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Operating sessions take place on the KMR roughly once a month, by means of timetable and train orders. Each session lasts two and a half to three hours, and involves 8 to 10 operators. At right is shown the signup sheet for such a session, showing the call time for each train on the 6:1 fast clock we use. First class trains (designated by a single number, or one in the one hundred series) and second class trains (numbered in the 200 series) are scheduled (and appear on the time table.) All others are extras.  Sign-up sheet.
String diagram. The timetable for the KMR and the VW&YR was constructed, by means of the classic "string" diagram, shown at left. This shows a graph of the location of each train versus time, with meets between scheduled trains circled. The diagram also shows an approximate schedule for extra trains, to allow the anticipation of places and times where extra crowding would occur. (Note: RS is the telegraph code for Sicamous. The helix is between GR and RS.)
The timetable resulting from the string diagram is shown at right. Southbound trains are superior, and shown at left, with times reading down. Northbound trains are inferior, and shown at right with times reading up. Times of meets between scheduled trains are shown in bold. The timetable also shows the train times for places in the helix between Stewart River and Clearwater. Keeping to time on this part of the layout means paying attention to the helix occupancy display, described elsewhere.
Cover of train package. Each train operator has a lucite clipboard holding the paperwork package for his or her train. A laminated cover sheet (shown typically at left) identifies the train, and details what it does and where. Also included is a reminder of the whistle signals, and other sounds, and the DCC controls that activate them. A copy of thetimetable is fixed also face down to the front surface of the clipboard, and is visible when the clipboard is turned over.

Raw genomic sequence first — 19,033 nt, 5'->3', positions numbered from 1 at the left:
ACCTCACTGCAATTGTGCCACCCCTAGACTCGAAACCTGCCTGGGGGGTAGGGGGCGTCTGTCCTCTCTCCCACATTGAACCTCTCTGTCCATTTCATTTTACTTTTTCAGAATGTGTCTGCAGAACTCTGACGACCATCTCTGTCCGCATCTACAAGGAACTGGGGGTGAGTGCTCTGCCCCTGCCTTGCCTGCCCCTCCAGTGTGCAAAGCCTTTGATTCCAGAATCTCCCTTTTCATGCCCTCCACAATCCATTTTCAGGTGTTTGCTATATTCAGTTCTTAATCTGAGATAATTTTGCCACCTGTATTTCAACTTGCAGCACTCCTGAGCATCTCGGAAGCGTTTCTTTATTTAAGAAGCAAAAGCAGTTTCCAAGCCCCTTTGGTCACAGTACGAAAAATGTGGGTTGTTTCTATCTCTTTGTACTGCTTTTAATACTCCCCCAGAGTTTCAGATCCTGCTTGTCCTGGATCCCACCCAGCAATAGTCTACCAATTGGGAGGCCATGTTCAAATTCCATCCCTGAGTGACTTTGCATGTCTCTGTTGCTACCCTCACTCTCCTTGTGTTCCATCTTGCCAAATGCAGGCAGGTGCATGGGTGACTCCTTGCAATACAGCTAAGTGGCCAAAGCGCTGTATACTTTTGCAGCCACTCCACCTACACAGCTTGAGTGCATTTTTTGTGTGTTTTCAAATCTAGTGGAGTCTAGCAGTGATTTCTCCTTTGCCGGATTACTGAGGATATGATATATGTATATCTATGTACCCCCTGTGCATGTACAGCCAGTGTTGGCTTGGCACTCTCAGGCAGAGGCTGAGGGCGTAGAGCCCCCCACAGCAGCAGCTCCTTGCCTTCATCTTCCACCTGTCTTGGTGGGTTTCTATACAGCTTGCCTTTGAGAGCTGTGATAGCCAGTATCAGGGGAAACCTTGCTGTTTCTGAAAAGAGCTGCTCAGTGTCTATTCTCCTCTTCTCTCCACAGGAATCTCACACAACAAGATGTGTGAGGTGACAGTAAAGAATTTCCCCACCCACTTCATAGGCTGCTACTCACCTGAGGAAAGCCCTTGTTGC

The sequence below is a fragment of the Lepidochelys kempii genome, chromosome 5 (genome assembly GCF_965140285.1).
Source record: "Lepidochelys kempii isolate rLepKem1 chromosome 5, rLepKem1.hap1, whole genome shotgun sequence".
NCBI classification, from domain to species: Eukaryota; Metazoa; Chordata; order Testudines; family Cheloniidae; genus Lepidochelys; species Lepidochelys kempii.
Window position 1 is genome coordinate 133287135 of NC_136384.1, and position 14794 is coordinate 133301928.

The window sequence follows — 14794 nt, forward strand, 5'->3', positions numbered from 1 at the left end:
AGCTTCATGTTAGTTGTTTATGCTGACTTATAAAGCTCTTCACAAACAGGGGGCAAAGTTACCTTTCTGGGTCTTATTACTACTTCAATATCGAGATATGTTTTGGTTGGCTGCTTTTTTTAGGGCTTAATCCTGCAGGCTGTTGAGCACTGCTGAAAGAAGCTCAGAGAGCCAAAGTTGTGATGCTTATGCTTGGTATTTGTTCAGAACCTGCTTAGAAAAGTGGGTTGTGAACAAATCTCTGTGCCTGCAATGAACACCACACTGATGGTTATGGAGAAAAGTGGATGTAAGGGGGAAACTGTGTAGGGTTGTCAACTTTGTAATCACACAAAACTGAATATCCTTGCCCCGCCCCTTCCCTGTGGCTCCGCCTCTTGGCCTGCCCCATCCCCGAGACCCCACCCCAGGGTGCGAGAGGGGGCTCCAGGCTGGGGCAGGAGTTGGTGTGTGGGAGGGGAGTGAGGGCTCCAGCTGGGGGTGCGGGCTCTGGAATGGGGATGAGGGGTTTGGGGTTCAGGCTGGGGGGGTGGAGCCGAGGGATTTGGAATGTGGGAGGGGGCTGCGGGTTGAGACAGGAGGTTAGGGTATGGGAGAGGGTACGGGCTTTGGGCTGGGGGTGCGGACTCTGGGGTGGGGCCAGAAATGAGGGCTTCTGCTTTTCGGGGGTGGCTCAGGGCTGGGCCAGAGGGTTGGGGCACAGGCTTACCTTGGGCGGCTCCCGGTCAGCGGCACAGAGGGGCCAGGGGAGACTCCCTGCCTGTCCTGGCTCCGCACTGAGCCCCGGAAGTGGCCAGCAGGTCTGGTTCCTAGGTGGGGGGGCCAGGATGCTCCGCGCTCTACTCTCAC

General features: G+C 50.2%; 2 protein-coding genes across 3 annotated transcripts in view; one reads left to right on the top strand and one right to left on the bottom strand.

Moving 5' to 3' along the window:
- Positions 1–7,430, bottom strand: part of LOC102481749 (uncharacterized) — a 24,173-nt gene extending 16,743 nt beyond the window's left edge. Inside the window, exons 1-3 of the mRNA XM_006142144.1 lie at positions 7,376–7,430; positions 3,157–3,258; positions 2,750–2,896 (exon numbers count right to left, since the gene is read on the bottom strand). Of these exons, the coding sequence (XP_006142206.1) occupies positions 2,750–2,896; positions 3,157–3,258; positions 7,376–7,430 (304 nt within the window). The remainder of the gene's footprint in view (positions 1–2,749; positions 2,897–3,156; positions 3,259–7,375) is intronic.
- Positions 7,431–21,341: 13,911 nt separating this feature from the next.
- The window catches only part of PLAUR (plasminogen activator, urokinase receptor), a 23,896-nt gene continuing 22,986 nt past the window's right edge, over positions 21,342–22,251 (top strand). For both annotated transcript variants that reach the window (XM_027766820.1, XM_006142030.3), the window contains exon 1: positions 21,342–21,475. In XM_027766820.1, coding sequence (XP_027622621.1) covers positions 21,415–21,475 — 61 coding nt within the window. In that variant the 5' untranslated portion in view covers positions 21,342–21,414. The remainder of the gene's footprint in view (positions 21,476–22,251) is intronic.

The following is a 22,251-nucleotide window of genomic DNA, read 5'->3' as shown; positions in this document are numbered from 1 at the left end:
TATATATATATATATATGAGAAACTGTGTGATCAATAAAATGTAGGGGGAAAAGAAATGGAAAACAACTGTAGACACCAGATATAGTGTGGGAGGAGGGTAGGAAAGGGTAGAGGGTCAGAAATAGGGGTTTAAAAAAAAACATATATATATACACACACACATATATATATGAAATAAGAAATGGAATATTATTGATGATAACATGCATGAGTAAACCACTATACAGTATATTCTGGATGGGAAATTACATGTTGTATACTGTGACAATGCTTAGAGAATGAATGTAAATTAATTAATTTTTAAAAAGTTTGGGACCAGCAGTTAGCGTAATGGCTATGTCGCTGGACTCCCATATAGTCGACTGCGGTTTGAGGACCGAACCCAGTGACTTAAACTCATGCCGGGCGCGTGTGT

In addition to the laminated cover sheet, the package for freight trains also includes a switchlist, as shown at right, produced by means of a purpose-written software package, with the output format modelled on Canadian prototypes. The switchlist shows the freight cars handled at each switching location, whether the car is picked up (with current location), set out (with destination) or respotted. Switch crews are encouraged to mark up the switchlist as the work proceeds, which helps avoid switching errors. The computer program also produces a listing of the locations of all freight cars at the beginning of the session, and this is checked against the actual locations ahead of time. Switchlist.
Brakemen. Greg Kennelly has recently experimented with placing brakeman figures on the ground during switching manoevers. This view is of KMR #6 switching at Grand Forks. The effect was to enhance realism, and slow down operations to a more realistic pace.

We now have a full-time position of dispatcher for the KMR/VW&YR. Communication from the train crews to the dispatcher is by party-line telephone. The dispatcher has an electronic equivalent of the classic magnetic train board to keep track of train locations, and a stack of preprinted train orders that require a minimum of blanks to be filled in. We will shortly implement a system of LED/train order signals, mounted on the layout fascia and set by the dispatcher, that will alert train crews to a train order waiting for them at that location.